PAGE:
Green Light for Fall Boat Cruises

Business owners rally in support of Seastreak visits to Cold Spring

By Michael Turton

As a rule, Cold Spring’s Recreation Commission never draws an audience let alone a crowd. But that rule went out the window at its Aug. 26 (Wednesday) meeting when about 20 business owners turned out to support New Jersey-based Seastreak’s application to bring weekend cruises to the village again this fall.

In part their interest in attending was driven by rumors of opposition to having the excursions return to Cold Spring. Both Commission Chair Jeff Phillips and member Steve Etta commented they had no idea how the rumors got started. The night before, at the Cold Spring Village Board meeting, Mayor Dave Merandy referred to the rumors as “crazy” though he did raise issues that were dealt with by the Recreation Commission the following night. Two Seastreak representatives attended Wednesday’s meeting and in the end, their application was approved.

The Seatreak will have Cold Spring as its destination each Saturday and Sunday, Sept. 26 through Nov. 14. Passengers board in Highlands, New Jersey, and at the foot of Wall Street in Manhattan, arriving in the village at 11:45 and departing at 3:30. Brett Chamberlain, Seastreak’s director of marketing, said that last year 4,600 passengers visited Cold Spring. The cruises make no other stops between New York City and the village. The company gives customers the option of taking the Saturday boat to Cold Spring for an overnight stay with a return to the city on the Sunday boat.

Company agrees to changes

Phillips raised a number of concerns, dealt with before the application was approved. Seastreak uses as many as four boats and Phillips suggested that each be subject to an application in order for the village to collect appropriate fees. Chamberlain and Seastreak Controller Herbert Birman said that the company doesn’t know if a second boat is needed until late in each week as bookings come in.

Two Seastreak boats wait to dock at Cold Spring last fall. (File photo by M. Turton)

Two Seastreak boats wait to dock at Cold Spring last fall. (File photo by M. Turton)

Rather than doing separate applications, they suggested that the company now notify the village as soon as it determines a second boat is required, paying the associated fee based on the total footage of both boats. Commission members agreed. A fee of $3 per foot is charged for boats that use the main dock on weekends and. Last year the village received $8,106 in revenue from the fall cruises.

The Seastreak representatives also agreed that boats will no longer stay at the dock for the entire visit, but anchor nearby. Phillips, Merandy and others had expressed concern that the boats block the view of the river, making the dock less attractive for visitors and residents. Complaints that they interfere with fishing and crabbing have also been raised in the past.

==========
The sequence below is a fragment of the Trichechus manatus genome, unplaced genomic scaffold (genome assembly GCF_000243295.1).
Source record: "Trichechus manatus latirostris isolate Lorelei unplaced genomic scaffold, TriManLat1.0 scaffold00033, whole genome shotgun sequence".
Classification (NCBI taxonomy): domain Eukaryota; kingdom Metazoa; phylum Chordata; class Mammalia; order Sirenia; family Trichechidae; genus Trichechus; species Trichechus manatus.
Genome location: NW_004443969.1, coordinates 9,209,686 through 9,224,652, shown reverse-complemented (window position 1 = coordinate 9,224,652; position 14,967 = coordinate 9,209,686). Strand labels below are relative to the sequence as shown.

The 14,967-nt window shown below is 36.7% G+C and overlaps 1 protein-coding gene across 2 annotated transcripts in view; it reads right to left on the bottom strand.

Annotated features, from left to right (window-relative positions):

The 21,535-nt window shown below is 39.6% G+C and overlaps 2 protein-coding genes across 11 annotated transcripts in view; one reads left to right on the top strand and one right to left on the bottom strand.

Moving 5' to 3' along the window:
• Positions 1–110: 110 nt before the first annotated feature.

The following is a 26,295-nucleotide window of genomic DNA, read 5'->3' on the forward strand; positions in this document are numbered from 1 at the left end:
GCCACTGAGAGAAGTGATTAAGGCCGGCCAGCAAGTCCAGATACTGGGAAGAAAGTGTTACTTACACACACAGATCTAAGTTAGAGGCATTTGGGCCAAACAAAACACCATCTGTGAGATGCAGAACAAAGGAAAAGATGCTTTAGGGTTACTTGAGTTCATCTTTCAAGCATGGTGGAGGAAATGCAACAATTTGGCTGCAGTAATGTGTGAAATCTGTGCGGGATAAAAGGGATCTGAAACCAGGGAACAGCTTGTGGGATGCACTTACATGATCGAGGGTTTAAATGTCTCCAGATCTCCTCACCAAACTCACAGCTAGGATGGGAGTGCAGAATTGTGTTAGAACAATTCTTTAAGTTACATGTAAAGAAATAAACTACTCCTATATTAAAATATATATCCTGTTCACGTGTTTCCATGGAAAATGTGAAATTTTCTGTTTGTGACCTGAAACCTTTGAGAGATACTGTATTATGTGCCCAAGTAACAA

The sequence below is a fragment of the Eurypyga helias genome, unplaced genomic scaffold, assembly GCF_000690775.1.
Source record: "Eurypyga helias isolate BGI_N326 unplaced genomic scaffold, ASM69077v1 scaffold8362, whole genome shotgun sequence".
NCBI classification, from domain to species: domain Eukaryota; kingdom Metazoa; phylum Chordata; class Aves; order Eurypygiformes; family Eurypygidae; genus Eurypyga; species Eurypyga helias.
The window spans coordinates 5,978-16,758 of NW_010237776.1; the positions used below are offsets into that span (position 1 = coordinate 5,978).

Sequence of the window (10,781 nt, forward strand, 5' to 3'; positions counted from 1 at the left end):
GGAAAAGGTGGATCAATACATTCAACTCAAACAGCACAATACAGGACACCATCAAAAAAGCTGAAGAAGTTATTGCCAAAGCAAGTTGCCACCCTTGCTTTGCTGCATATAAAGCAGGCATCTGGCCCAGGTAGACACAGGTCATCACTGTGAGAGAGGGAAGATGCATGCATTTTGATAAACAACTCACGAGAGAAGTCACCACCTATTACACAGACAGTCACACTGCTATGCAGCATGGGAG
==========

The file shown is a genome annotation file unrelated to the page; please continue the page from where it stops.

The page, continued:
Chamberlain also confirmed that Seastreak will no longer “raft” boats at the dock. He offered to have an engineer speak with the dock’s designers to resolve issues regarding its ability to host Seastreak’s boats.

The Seastreak

The Seastreak

The influx of passengers from Seastreak far exceeds the capacity of the public restrooms located near the pedestrian tunnel, and taxes washrooms in shops up and down Main Street. The largest Seastreak vessels can carry more than 500 passengers. Chamberlain suggested that Seastreak, which offers a narrated tour on the trip to Cold Spring, make an announcement onboard prior to arriving at the dock, pointing out the restroom shortage and encouraging passengers to use facilities onboard before debarking. Business owners in attendance enthusiastically supported the offer.

Shop owners speak up

A number of business owners spoke in support of the application including Kismet’s Caryn Cannova; Patty Villanova of Side Effects boutique; Doug Price of Doug’s Pretty Good Pub; Fountain Square Antiques’ Walt Carmichael, Old Souls’ Tara Caroll and Ray DiFrancesco representing Whistling Willies.

DiFrancesco pointed out that business generated by Seastreak in the fall helps the restaurant survive the winter. “Without it, we might as well lock down from January to St. Patrick’s Day,” he said, adding that closing would mean layoffs for the 24 of the 27 employees who live in Cold Spring. The Seastreak, DiFrancesco commented, “is very important to the village as a whole.”

The meeting featured no opposition to the cruises coming to Cold Spring.

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